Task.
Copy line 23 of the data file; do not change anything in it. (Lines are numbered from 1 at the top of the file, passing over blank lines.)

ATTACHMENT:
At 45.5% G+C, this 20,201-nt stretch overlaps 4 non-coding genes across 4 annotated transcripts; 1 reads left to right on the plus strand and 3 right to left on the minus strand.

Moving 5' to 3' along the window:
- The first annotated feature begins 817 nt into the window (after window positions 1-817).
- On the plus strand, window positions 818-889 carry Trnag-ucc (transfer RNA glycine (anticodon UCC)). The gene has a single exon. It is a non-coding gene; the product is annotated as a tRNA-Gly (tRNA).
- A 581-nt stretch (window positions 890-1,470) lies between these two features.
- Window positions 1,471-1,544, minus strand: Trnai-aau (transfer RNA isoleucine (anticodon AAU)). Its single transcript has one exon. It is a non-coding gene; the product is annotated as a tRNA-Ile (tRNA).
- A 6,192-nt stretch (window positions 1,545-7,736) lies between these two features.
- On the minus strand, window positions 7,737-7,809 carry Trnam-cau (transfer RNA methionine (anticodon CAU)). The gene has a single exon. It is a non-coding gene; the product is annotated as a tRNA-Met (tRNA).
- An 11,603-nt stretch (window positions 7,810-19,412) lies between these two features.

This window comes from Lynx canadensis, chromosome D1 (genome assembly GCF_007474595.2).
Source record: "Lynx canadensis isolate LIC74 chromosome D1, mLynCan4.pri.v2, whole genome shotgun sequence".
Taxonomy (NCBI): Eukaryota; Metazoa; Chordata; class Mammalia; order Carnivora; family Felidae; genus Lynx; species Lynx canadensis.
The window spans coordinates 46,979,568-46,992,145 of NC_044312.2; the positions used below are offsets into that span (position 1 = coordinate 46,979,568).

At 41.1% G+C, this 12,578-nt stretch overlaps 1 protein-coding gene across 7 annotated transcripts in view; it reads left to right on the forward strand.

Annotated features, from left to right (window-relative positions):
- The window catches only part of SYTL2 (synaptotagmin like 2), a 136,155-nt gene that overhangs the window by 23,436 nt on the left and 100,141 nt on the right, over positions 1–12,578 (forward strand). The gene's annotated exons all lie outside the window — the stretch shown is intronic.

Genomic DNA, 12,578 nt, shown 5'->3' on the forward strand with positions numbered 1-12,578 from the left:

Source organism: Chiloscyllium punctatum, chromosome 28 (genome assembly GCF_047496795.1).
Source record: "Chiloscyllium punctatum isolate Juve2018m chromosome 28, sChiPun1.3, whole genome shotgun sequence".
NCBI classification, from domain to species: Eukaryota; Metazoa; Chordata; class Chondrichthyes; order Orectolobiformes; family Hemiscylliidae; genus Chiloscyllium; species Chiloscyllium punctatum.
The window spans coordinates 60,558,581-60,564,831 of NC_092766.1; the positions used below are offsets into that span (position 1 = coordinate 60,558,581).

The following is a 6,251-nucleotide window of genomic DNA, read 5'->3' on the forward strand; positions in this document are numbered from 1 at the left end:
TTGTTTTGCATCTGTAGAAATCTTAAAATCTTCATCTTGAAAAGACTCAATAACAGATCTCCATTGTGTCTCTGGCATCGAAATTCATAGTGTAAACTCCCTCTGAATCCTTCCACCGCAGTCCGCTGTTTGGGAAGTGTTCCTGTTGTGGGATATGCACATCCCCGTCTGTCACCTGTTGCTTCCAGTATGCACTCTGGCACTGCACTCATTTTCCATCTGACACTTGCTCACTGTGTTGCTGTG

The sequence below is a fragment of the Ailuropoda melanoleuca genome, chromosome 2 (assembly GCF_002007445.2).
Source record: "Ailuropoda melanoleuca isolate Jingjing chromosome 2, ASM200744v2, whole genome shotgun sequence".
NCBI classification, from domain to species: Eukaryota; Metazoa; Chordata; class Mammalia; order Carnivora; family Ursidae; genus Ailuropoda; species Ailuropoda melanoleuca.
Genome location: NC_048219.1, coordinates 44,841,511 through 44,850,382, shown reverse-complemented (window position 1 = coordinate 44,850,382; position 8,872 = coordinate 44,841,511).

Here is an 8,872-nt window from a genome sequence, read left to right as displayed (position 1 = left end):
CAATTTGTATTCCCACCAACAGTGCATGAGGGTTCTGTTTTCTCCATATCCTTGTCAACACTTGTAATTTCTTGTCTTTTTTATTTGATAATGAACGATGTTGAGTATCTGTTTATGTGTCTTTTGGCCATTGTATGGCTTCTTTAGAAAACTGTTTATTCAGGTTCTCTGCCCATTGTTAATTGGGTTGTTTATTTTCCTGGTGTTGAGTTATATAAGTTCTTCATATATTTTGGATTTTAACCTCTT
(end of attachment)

TTGTTTTGCATCTGTAGAAATCTTAAAATCTTCATCTTGAAAAGACTCAATAACAGATCTCCATTGTGTCTCTGGCATCGAAATTCATAGTGTAAACTCCCTCTGAATCCTTCCACCGCAGTCCGCTGTTTGGGAAGTGTTCCTGTTGTGGGATATGCACATCCCCGTCTGTCACCTGTTGCTTCCAGTATGCACTCTGGCACTGCACTCATTTTCCATCTGACACTTGCTCACTGTGTTGCTGTG